A few weeks ago in Oslo, Norway, in the company of about 40 other invitees from around the world, I attended an OECD “experts” meeting, sponsored by the Norwegian and German Ministries of Education and Research, on the subject of Science, Technology, Innovation and Global Challenges.
The workshop was predicated upon the shared realization that if international policy and decision-makers cannot be convinced that a radical course correction is needed, then in the not too distant future the planet may reach a tipping point. Beyond that point, recovery will be difficult, if not impossible.
Think climate change, diminishing biodiversity, food insecurity, resource scarcity, pandemic disease, and so forth.
So… we were talking about the principal threats imperilling life on the planet.
Not your standard bit of bureaucratic process.
Today, I am en route to Otago University in Dunedin, New Zealand, to speak at a conference entitled Science Diplomacy: New Day or False Dawn. Among many other speakers are Murray McCully, the Foreign Minister of New Zealand, Vaughn Turekian, head of the science diplomacy unit at the American Academy for the Advancement of Science, and Dr. Jeffery Boutwell, from Pugwash USA.
Two global gatherings in two months on science, technology, diplomacy and international policy. Is it possible that something’s happening here, even if what is ain’t exactly clear?
Maybe. I certainly hope so.
Here’s why – let me try and connect the dots.
Guerrilla Diplomacy’s central argument, in its most highly distilled form, is that if development has in large part become the new security in the age of globalization, then diplomacy must displace defence at the centre of international policy.
In this formulation, diplomacy, which is all about privileging talking over fighting and using non-violent political communication rather than armed force to resolve international disputes, would be placed front and centre in international relations.
Traditional diplomacy involves the representatives of states transacting the business of government among and between themselves. By way of contrast, public diplomacy (PD) involves the use of dialogue, advocacy and other public relations tools by envoys engaging directly with foreign publics in order to influence their governments. PD has become a critical component of statecraft – not just in industrialized countries – and it looms large in the current literature on diplomatic studies.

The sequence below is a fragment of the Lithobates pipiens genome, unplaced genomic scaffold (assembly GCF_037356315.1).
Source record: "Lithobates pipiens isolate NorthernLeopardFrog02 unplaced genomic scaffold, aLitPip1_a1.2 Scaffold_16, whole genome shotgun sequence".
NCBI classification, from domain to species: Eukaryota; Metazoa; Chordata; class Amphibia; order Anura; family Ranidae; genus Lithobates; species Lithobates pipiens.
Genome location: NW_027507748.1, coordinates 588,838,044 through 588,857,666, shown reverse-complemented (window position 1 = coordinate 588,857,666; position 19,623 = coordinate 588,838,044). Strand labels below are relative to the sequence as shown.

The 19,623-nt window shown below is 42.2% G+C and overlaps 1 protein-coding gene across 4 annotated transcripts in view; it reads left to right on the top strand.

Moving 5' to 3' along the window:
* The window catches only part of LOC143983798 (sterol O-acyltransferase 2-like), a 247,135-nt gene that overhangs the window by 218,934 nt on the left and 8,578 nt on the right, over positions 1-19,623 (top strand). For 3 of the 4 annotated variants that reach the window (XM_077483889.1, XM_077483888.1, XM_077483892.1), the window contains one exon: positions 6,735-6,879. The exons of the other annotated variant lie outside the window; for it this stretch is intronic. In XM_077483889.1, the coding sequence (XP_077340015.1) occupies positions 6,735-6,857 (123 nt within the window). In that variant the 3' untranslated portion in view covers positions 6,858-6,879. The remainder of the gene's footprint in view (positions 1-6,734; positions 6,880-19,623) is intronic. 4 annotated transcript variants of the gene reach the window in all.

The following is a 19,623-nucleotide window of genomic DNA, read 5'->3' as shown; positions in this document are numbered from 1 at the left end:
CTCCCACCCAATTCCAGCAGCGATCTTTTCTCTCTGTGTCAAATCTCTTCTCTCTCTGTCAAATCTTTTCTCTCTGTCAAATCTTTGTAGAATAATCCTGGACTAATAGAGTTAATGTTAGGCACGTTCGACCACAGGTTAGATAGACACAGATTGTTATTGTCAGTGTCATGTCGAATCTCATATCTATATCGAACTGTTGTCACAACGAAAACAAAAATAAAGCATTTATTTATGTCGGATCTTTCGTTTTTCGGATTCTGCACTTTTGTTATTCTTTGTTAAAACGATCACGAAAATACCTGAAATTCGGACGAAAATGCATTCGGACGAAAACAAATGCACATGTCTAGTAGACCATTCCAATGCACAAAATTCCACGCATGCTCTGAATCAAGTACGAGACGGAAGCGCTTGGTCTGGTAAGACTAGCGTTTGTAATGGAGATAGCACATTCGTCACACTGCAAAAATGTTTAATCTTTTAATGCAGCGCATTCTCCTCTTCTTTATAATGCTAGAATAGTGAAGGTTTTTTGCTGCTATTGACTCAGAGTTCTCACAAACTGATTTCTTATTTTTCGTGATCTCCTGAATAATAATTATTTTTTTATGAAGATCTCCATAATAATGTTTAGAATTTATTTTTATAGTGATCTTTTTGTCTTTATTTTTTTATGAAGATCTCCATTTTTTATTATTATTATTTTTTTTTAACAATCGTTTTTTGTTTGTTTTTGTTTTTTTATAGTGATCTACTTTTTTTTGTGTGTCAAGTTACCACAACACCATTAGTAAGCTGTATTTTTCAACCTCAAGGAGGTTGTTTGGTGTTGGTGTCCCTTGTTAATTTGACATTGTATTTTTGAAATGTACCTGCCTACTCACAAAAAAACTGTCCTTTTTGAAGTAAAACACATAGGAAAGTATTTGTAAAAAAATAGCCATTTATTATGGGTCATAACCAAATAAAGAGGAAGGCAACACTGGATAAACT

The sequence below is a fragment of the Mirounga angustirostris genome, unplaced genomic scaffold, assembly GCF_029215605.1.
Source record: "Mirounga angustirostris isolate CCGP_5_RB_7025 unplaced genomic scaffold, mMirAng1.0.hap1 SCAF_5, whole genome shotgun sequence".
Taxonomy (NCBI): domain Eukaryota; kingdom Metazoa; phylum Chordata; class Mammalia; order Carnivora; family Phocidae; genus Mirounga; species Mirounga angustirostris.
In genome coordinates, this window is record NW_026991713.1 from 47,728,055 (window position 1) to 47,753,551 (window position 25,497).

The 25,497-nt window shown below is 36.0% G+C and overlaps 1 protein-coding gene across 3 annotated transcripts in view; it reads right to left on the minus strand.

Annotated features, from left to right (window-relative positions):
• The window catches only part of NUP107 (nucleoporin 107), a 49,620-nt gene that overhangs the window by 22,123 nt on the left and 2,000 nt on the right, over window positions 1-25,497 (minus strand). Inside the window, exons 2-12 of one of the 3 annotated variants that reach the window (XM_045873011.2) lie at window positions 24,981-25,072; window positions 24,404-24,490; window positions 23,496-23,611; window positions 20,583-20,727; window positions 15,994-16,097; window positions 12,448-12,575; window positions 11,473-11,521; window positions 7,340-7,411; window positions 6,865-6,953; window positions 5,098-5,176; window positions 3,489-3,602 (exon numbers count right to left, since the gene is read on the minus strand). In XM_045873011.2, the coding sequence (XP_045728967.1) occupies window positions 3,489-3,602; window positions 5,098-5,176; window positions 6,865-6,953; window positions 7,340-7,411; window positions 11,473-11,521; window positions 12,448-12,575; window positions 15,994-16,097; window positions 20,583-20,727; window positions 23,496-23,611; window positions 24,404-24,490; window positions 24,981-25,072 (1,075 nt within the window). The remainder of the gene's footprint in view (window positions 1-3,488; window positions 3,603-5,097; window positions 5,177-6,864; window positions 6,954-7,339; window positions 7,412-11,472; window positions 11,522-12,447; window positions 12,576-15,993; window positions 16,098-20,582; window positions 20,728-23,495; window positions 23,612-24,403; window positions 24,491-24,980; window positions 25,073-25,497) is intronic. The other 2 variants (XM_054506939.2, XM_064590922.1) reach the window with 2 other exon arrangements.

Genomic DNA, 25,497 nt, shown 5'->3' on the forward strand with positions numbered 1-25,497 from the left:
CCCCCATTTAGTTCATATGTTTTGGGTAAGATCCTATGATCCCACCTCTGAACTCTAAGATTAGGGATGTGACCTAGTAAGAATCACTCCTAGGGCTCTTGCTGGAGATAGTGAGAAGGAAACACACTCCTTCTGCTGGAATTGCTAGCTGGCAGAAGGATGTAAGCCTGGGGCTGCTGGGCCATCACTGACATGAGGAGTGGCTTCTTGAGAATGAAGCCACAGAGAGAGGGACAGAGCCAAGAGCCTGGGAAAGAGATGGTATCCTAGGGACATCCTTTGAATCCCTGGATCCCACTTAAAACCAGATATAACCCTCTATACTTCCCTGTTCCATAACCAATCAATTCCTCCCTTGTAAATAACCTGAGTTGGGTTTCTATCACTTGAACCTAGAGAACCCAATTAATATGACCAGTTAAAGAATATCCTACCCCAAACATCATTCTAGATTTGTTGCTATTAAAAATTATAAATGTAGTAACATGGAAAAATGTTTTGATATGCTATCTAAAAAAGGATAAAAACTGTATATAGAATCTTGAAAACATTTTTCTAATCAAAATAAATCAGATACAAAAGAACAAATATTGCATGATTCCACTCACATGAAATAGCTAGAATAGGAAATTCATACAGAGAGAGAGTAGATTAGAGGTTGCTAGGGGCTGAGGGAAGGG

Science diplomacy (SD) is a crucial, if under-utilized, component within the PD constellation, and it represents a significant source of soft power, that potent form of influence which is based on attraction and harnesses national influence, reputation, and brand. Science diplomacy is significant not only in its capacity to address many of the earth’s most urgent challenges, but also because it is an effective emissary of important values such as evidence-based learning, openness and sharing.
The use of science to advance diplomatic ends is distinct from international scientific cooperation by virtue of its connection to government interests and objectives. Cooperation in the enterprise of international science is typically a win-win proposition, for instance by pulling together to find ways to produce clean water, improve hygiene or develop disease resistant crops. Science diplomacy might produce similar outcomes, but the results could just as easily be asymmetrical, particularly if there are negotiations involved. Arms control and non-proliferation talks during the Cold War, and a whole constellation of international scientific programs and exchanges undertaken during the second half of the last century come immediately to mind.
Not all science diplomacy, it must be stressed, is devoted to the achievement of pacific ends. Covert collaboration involving, variously, Pakistan, Iran, China, North Korea and Libya on nuclear explosive and missile propulsion technologies is an illustrative case in point.
But… back to basics, to the idea of science itself. In a contested and competitive world of voodoo economics, bundled derivatives, radical politics and religious extremism, science proceeds from the assumption that misery is not fated: because all events are caused, all problems – eventually – can be solved.
At its best, science might be seen to represent the closest thing we have to universality, perhaps even truth. In the roiling realm of international relations, science diplomacy merits considerably more attention than it has recently been accorded.
It may be that the conference in Dunedin, like the meeting in Oslo, will break new ground.
I hope so.
There is much to be done and the clock is ticking.